The Next Generation: Business Performance

Next_Generation

Generation Z is made up of individuals who were born from the year 1995 to date. It makes up about 25.9% of the total population of the United States, and also contributes a total of about $ 44 billion to the economy of America (Carrington, 2016). Generation X, on the other hand, comprises of people who were born between the year 1966 to 1976, while those in generation Y, commonly known as the Millenniums, were born between the year 1977 and 1994. There is a big difference between generation Z (post-millennium) and the millennial (Combi, 2015). The difference between those two groups is very important especially in the preparation of business to shift marketing, compete favorably and adjust leadership (Koulopoulos & Keldsen, 2014).

Generation Z is mainly made up of young and innovative individuals (Nissen, 2014). For this reason, among others, most entrepreneurs have realized that having employees from this generation will enable their organizations to achieve competitive advantage (Dörrenbächer & Geppert, 2017). Most of the young generation are realists, and they believe in having room for more knowledge. No one can be able to know too much or be too prepared (Mattox, 2016). Hence, they are the best generation to utilize the professional development opportunities and career-focused perks with higher education and training courses to always stay ahead of the curve (In Williamson et al., 2013).

Generation Z is known of being a generation of people who speak to their independent nature (Stillman & Stillman, 2017). When it comes to the workplace, they have the tendency of taking things and actions into their own hands (Chilton & Bloodgood, 2014). They value their opinions, and always want to set their own personal goals (Tromblay & Spelbrink, 2016). Entrepreneurial companies need this mentality to compete favorably in the market (Kalling, 2005). Large companies, on the other hand, can take advantage of the same by increasing the number of entrepreneurial opportunities in their operating business model (Levy, 2001).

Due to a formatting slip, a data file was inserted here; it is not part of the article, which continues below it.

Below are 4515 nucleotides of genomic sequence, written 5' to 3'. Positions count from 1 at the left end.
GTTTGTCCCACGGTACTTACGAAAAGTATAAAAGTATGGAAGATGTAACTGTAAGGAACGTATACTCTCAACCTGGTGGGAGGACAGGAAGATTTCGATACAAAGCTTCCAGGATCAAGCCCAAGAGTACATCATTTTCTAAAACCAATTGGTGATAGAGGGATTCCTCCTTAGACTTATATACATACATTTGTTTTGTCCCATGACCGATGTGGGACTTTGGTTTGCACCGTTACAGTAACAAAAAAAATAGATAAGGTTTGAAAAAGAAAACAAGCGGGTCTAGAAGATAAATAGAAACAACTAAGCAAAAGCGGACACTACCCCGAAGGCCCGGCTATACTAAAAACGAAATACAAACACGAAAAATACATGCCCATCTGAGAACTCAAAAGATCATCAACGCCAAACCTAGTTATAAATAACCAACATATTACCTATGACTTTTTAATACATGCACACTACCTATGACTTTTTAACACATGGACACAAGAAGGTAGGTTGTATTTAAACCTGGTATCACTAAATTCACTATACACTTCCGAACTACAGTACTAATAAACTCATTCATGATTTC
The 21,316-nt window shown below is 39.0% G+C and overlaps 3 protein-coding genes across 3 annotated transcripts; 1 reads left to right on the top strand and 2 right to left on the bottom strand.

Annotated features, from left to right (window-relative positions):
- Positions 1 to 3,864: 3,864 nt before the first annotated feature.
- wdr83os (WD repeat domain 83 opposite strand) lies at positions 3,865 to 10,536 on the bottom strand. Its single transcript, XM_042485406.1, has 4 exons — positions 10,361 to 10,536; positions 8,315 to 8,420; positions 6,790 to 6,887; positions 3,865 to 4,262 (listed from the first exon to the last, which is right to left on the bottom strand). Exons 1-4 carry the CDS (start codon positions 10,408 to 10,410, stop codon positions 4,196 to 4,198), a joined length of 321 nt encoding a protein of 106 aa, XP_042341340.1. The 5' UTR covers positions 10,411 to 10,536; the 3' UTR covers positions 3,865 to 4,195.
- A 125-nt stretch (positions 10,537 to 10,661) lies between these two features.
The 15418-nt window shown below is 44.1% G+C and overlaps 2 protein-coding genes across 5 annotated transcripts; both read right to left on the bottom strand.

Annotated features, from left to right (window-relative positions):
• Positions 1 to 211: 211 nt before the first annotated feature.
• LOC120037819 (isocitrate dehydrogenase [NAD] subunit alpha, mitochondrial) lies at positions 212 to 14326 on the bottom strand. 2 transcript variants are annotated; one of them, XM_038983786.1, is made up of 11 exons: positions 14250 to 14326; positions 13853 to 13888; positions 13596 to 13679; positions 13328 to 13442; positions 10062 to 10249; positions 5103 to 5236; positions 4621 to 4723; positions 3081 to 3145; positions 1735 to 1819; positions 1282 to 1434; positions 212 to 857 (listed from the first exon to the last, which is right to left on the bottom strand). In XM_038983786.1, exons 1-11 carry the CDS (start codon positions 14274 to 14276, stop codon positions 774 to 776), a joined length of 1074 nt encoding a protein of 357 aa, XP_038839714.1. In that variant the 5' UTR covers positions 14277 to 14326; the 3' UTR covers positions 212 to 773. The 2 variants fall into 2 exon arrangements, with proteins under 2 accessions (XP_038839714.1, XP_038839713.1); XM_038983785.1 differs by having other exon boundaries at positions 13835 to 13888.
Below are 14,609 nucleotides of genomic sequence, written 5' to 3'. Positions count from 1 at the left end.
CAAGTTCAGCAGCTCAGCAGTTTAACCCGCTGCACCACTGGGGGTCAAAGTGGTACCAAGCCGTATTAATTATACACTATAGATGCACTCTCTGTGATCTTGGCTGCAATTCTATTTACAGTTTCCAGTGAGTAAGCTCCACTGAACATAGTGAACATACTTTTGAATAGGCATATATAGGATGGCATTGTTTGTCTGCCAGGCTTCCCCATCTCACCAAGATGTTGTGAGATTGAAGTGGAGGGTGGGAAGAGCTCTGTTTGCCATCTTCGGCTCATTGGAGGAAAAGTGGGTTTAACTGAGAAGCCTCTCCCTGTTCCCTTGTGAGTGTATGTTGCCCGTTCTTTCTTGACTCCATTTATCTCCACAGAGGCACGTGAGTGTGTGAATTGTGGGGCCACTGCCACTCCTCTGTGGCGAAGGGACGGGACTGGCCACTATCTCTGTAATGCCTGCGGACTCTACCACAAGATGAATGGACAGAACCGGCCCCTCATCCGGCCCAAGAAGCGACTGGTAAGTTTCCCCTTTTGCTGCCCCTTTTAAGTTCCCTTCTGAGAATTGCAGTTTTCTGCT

According to research, the older an employee gets, the more important it becomes to achieve a work-life balance for both genders. Generation Z understands the fact that life priorities matters (Al-Hakim, Pan & Wei, 2016). For them, suggestions of better balance opportunities is not enough. Most of the employees in the past were reluctant to grab such opportunities with the fear of what their coworkers and management might think of them (Bhaduri, 2016). Nowadays, employees from Generation Z have magnified the importance of priorities outside work (Tatachari, Manikandan & Gunta, 2014). A business culture that acknowledges balance will lead to a more confident and well-rounded workplace (Kong, 2014). This increases the work output and efficiency of employees.

It is only through Generation Z that the gender equality code will be cracked. Most companies have realized the competitive advantage of leadership diversity (Bergh, Behrer & Maeseneire, 2016). Only women from Generation Z can take the leap. Companies which will realize and make it through imposing or perceiving barriers, which will earn the loyalty of women, will enjoy both the short-term and long-term competitive advantages (Joseph, 2005). Most women from Generation Z are erudite and innovative just as men, which was not the case ages ago (Scase, 2007). Nowadays, women have been empowered, and can compete favorably just like men (Davidson, Keegan & Brill, 2004).